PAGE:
This year is the first year Juneteenth will be celebrated as a federal holiday. Undoubtedly, this is a significant milestone in the history of Black folks in America.
Although Juneteenth is intended as a celebratory movement, it will be an empty celebration unless it is made concrete in the struggles African Americans continue to endure at this very moment and place in history.
It will be a holiday without meaning unless Juneteenth is understood as the beginning of the conversation and not the end.
Juneteenth is best understood as an ongoing national conversation about what it means to be free.
In his 1901 autobiography, Up From Slavery, civil rights pioneer, Booker T. Washington, tells of his childhood growing up on a tobacco plantation in Virginia. Washington was a young child when word of the Emancipation Proclamation reached his family at the end of the Civil War. One story is particularly compelling because it provides glimpse into the how the formerly enslaved understood the Emancipation Proclamation:
“As the great day drew nearer, there was more singing in the slave quarters than usual. It was bolder, had more ring, and lasted later into the night. Most of the verses of the plantation songs had some reference to freedom. True, they had sung those same verses before, but they had been careful to explain that the ‘freedom’ in these songs referred to the next world, and had no connection with life in this world. Now they gradually threw off the mask, and were not afraid to let it be known that the ‘freedom’ in their songs meant freedom of the body in this world.”
Unfortunately, the Emancipation Proclamation did not answer this fundamental question of what it means to be a free person in a democratic society. This is the question that has most vexed Black folks. At a very minimum, freedom means freedom over our own bodies “in this world.” Control over their own bodies was important to the formerly enslaved because up until then every aspect of their daily existence was controlled by their former enslavers. The logic was simple and compelling. If you do not have control over your body, then you are not free.
Juneteenth is a reminder of the struggle to be free and the compulsion, as Audre Lorde wrote, to “define myself for myself” or otherwise “be crunched into other people’s fantasies for me and eaten alive.”
Black folks have a long history of fighting to protect our personhood as part and parcel of our struggle for self-determination. Control over your personhood and identity can be as simple as controlling something as simple as how people name you.
There is a tendency for a certain generation to want to use the diminutive of my name by calling me Terry. These folks typically don’t ask my permission but assume the prerogative of naming me in a manner which makes them comfortable. These same folks are often shocked when they receive a stern rebuke from me. For me, this is part of the process of defining myself for myself.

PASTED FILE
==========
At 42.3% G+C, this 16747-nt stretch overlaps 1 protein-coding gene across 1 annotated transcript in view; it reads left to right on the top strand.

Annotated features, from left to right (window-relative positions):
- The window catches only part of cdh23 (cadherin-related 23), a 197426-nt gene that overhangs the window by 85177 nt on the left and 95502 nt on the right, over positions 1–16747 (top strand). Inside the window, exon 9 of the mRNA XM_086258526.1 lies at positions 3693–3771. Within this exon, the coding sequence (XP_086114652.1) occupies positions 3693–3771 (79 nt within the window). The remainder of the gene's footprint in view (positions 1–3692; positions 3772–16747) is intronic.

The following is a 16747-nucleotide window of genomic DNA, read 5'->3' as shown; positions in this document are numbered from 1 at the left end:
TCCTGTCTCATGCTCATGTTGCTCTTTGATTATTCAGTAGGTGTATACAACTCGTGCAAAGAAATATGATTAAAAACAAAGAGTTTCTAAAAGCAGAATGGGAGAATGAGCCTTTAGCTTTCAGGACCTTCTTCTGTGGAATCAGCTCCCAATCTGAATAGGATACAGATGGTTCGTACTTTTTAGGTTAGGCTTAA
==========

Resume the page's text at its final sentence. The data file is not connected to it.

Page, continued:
During the George Floyd protest of 2022, I couldn’t help but recognize the similarities between the 1968 Memphis sanitation workers’ strike. One of the most jarring images from the Memphis strike were signs held by the workers, which read “I AM A MAN.” Although the strike was nominally over wages and working conditions, it was rooted in something much deeper. Those Black workers were demanding white society recognize their humanity. They understood that recognition necessarily meant their bodies were free and with that they were full participants in democracy.
The George Floyd as well as the protests for every Black person whose name has become a hashtag are rooted in the same demand. A demand for respect for our free Black bodies and by extension an acknowledgment of our inherent dignity as humans.
These same principles apply to the right of women to exercise self-determination over their bodies; the freedom of religion and freedom from religion; and the freedom from undue government influence over our lives.
The story of the significance of Juneteenth could easily be the story of African American songwriter Albert A. Goodson. Goodson wrote “We’ve Come this Far by Faith” after coming out of a period of great despair. This song has become one of the most popular in the Black church because it reminds us that even in our dark places God provides.
I vividly remember the church deacons standing in front of the congregation singing in their deep raspy voices “Don’t be discouraged when troubles come your way. He’ll bear all your burdens…” They continued singing the verses until they reached the deliverance promised by the chorus:
We have come this far by faith,
Leaning on the Lord,
Trusting in His holy Word,
He’s never failed us –yet.
Singin’ oh, oh, oh, can’t turn a-round,
We’ve come this far by faith.
Juneteenth is a celebration of the promise of deliverance made real by the Emancipation Proclamation. But, perhaps more importantly, Juneteenth represents our marching orders to never turn back from the fight for freedom. That we can’t turn back because we’ve come this far by faith.
Terrance Carroll is a former speaker of the Colorado House. The first and only African American to ever hold that position in Colorado. He is a Baptist preacher, attorney, and police officer. He is on Twitter @speakercarroll
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